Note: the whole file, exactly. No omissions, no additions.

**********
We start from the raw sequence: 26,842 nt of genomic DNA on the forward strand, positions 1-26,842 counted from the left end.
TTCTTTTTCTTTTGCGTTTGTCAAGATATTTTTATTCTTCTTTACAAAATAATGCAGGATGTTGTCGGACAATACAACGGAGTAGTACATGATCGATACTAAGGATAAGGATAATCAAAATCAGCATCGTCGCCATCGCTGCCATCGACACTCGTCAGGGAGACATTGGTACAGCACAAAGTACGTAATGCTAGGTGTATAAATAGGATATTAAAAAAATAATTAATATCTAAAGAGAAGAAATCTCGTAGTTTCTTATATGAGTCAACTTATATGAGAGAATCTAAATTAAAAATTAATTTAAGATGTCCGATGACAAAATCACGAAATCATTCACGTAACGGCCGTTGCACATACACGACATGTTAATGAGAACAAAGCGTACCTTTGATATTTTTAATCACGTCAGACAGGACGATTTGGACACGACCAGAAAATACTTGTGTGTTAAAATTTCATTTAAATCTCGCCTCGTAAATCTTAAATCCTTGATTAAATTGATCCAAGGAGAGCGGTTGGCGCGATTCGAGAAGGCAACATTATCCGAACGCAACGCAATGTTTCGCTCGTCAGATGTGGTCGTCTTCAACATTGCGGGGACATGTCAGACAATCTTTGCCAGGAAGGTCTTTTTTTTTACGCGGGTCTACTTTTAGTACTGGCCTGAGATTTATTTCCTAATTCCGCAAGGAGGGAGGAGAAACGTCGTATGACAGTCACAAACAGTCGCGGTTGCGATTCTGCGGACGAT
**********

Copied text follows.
We start from the raw sequence: 26,842 nt of genomic DNA on the forward strand, positions 1-26,842 counted from the left end.
TTCTTTTTCTTTTGCGTTTGTCAAGATATTTTTATTCTTCTTTACAAAATAATGCAGGATGTTGTCGGACAATACAACGGAGTAGTACATGATCGATACTAAGGATAAGGATAATCAAAATCAGCATCGTCGCCATCGCTGCCATCGACACTCGTCAGGGAGACATTGGTACAGCACAAAGTACGTAATGCTAGGTGTATAAATAGGATATTAAAAAAATAATTAATATCTAAAGAGAAGAAATCTCGTAGTTTCTTATATGAGTCAACTTATATGAGAGAATCTAAATTAAAAATTAATTTAAGATGTCCGATGACAAAATCACGAAATCATTCACGTAACGGCCGTTGCACATACACGACATGTTAATGAGAACAAAGCGTACCTTTGATATTTTTAATCACGTCAGACAGGACGATTTGGACACGACCAGAAAATACTTGTGTGTTAAAATTTCATTTAAATCTCGCCTCGTAAATCTTAAATCCTTGATTAAATTGATCCAAGGAGAGCGGTTGGCGCGATTCGAGAAGGCAACATTATCCGAACGCAACGCAATGTTTCGCTCGTCAGATGTGGTCGTCTTCAACATTGCGGGGACATGTCAGACAATCTTTGCCAGGAAGGTCTTTTTTTTTACGCGGGTCTACTTTTAGTACTGGCCTGAGATTTATTTCCTAATTCCGCAAGGAGGGAGGAGAAACGTCGTATGACAGTCACAAACAGTCGCGGTTGCGATTCTGCGGACGAT